Light Stabilizer Innovations for Auto Coatings

Our research is also focused on reactable, non-interacting light stabilizers. This market need parallels the growing use of coatings over plastics, and the use of urethane coatings over acid-catalyzed basecoats. Urethane and other advanced chemistry coatings are replacing acrylic-melamine clearcoats in OEM applications because of their generally superior acid rain and chemical resistance.

The market needs for light stabilizers specifically designed for automotive coatings applications are escalating, where HALS have been used to improve weathering performance for more than 20 years. Their ability to scavenge free radicals produced by photolysis and photo-oxidation complements the performance of UV absorbers. The two stabilizer types are usually used in tandem to deliver maximum weatherability. The development of new reactable HALS and UVAs can meet needs for improved compatibility in polar coatings as well as reduced migration. In addition, work continues on development of high-purity powder forms, which are also ideal for use in the growing powder coating segment.

The new systems being introduced by Ciba are compatible with highly polar, highly cross-linked systems, such as polyester (or acrylic) urethanes and melamines. A new class of non-interacting HALS (NOR-HALS) possesses a reactable hydroxy functionality, enabling it to co-condense with melamine and isocyanate cross-linkers. As a result, it exhibits improved compatibility and migration resistance in many coatings systems. Potential applications include coatings-over-plastic substrates (especially polyurethanes), acid-catalyzed clearcoats, clearcoats over acid-catalyzed basecoats, and advanced “next generation” clearcoats.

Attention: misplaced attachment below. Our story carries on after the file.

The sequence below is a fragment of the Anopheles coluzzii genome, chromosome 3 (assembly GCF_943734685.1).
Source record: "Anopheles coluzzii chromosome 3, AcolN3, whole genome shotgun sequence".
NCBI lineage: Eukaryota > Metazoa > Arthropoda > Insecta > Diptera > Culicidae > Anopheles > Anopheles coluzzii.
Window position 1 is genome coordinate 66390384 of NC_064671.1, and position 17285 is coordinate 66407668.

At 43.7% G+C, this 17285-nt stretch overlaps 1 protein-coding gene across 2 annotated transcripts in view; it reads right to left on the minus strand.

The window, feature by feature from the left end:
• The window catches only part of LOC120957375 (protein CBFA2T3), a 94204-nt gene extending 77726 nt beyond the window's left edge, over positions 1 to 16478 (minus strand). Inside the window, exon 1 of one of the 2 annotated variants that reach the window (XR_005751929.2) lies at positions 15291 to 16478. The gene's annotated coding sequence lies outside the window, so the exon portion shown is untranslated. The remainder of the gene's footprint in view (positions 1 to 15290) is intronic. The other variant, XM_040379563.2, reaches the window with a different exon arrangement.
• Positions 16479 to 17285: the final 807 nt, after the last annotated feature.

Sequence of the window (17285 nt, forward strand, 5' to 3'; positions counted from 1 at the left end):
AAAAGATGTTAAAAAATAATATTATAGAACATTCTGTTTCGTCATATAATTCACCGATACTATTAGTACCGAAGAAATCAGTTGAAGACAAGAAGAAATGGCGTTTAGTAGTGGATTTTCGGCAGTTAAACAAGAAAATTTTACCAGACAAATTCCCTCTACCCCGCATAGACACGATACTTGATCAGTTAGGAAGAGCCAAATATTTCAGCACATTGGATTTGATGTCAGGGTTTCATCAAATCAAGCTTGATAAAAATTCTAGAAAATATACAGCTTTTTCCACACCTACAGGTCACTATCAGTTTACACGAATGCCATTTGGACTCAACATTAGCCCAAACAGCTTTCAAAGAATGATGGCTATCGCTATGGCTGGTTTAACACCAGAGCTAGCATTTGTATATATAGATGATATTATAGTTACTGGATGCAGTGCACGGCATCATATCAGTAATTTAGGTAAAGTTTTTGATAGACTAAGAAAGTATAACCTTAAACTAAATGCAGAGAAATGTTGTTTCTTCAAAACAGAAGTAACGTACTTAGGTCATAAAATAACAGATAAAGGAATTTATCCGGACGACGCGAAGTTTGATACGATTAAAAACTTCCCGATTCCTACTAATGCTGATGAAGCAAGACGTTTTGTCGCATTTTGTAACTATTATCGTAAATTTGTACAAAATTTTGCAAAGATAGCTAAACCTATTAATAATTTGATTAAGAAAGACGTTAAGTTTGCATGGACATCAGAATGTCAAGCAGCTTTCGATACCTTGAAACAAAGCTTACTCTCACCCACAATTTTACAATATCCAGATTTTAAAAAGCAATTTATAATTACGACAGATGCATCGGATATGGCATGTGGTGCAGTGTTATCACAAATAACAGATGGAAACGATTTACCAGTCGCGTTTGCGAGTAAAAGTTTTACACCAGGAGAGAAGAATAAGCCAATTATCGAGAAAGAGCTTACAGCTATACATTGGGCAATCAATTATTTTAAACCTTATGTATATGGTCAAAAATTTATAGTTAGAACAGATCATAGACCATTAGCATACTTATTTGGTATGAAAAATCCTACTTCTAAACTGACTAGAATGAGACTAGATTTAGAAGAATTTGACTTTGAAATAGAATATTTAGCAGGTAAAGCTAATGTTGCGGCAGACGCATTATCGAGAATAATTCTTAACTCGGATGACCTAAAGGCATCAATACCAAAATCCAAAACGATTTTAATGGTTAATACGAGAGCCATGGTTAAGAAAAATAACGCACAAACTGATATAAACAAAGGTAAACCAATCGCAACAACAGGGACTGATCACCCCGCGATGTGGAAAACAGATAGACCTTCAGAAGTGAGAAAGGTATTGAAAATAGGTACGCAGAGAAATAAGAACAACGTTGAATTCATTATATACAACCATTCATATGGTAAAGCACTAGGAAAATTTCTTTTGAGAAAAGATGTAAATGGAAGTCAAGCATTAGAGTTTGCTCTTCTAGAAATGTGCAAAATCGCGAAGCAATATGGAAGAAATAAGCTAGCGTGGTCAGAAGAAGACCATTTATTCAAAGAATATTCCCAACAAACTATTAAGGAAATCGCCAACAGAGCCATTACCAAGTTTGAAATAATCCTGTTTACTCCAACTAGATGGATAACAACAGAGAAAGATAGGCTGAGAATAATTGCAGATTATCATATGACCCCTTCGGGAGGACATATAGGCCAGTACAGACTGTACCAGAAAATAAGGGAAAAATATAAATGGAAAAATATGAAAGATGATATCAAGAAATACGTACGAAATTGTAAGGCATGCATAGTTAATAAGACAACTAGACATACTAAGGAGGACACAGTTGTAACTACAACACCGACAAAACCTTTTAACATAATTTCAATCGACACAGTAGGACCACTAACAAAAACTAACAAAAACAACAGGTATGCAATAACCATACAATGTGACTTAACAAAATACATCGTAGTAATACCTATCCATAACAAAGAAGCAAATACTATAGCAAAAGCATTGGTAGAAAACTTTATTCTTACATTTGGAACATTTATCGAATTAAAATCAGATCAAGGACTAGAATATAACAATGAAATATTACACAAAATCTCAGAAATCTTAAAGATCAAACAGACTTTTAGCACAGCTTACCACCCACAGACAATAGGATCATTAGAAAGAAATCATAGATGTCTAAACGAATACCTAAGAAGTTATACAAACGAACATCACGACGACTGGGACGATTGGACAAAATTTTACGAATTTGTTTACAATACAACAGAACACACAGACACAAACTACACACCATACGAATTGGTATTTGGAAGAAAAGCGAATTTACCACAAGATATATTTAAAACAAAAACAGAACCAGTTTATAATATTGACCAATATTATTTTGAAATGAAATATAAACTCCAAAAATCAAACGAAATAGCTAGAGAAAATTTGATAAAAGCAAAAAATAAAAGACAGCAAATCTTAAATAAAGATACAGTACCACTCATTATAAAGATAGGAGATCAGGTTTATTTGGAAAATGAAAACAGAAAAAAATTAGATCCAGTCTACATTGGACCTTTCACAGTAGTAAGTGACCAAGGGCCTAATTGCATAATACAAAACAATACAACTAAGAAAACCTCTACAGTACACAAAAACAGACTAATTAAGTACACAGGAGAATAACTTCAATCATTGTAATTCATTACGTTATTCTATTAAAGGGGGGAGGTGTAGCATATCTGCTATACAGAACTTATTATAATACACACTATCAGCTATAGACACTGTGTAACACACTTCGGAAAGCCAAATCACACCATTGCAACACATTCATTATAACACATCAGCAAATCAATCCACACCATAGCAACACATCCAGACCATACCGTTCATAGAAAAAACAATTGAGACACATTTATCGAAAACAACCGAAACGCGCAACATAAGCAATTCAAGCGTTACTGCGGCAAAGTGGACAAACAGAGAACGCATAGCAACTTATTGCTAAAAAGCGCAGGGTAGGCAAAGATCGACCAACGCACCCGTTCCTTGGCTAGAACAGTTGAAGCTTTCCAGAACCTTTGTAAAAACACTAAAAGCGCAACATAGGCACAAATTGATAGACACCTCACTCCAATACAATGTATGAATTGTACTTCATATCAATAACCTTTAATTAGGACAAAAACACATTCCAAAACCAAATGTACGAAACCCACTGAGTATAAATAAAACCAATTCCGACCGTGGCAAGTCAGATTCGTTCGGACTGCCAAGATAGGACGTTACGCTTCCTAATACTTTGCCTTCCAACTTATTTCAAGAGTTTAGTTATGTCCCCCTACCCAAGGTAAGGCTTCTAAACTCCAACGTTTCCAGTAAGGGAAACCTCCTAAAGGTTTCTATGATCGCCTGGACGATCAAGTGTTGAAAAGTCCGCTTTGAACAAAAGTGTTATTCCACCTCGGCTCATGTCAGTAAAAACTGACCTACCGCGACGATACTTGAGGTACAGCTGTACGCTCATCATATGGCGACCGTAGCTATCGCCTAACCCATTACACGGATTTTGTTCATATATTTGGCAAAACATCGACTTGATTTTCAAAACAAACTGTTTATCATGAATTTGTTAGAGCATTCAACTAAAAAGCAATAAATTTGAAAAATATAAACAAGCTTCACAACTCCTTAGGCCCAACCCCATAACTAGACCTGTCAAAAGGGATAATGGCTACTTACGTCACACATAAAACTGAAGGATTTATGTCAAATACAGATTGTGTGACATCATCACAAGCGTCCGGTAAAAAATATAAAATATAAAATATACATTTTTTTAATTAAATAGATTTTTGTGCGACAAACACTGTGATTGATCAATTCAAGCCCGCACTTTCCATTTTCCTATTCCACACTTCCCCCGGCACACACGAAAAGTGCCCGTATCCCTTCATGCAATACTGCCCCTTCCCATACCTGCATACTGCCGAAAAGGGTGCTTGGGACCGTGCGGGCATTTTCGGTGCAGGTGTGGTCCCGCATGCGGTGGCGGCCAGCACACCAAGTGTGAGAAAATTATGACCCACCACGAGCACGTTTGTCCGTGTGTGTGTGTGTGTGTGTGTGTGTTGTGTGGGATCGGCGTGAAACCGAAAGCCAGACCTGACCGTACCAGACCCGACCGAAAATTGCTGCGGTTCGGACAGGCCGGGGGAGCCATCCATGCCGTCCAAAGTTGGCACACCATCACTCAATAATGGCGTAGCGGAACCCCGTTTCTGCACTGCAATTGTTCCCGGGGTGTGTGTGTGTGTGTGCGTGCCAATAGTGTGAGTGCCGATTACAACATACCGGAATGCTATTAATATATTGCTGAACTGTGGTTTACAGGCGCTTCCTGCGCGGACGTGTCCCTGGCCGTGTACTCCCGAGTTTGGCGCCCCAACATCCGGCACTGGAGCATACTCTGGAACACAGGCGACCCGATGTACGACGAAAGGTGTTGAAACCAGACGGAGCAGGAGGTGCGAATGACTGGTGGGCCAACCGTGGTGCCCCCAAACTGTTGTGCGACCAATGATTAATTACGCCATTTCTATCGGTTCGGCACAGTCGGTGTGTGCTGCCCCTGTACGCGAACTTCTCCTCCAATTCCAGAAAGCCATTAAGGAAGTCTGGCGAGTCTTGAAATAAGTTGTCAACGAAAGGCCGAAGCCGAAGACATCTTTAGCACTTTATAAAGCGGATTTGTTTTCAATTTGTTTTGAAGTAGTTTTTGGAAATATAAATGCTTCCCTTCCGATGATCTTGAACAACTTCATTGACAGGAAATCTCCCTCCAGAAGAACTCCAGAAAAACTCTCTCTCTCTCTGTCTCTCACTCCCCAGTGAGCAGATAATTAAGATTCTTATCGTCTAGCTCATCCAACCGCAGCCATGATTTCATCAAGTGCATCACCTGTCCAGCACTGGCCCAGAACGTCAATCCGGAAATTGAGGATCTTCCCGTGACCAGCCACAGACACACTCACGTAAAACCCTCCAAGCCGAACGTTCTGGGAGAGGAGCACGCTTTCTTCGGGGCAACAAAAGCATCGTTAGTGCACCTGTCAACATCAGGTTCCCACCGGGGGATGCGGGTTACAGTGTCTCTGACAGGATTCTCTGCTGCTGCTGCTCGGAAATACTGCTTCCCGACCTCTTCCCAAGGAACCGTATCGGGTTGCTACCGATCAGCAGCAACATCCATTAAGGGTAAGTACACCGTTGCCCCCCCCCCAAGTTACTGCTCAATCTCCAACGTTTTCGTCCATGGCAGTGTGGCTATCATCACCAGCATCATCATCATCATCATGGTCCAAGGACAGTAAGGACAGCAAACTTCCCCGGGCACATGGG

This new class of products offers many advantages: they react quickly, are non-interacting, and exhibit outstanding solubility, thermal permanence and light stabilizing effectiveness. Their migration resistance makes them attractive for use in evolving wet-on-wet-on-wet applications, where the primer, basecoat and topcoat are layered one on top of the other and then cured with a single bake. Such growing applications pose particular migration challenges, which are met by the Ciba systems.

In addition, the low melting range is ideal for use in powder coatings, and developing UV/powder hybrid applications. The stabilizers are highly soluble in a wide range of HAPS compliant solvents.

For the future, Ciba is exploring ways to link its expertise in photoinitiators and HALS in new combinations to meet evolving automotive coatings market needs.

For more information, contact Ciba Specialty Chemicals, 540 White Plains Road, Tarrytown, NY 10592; phone 800/431.1900; fax 914/785.4253; visit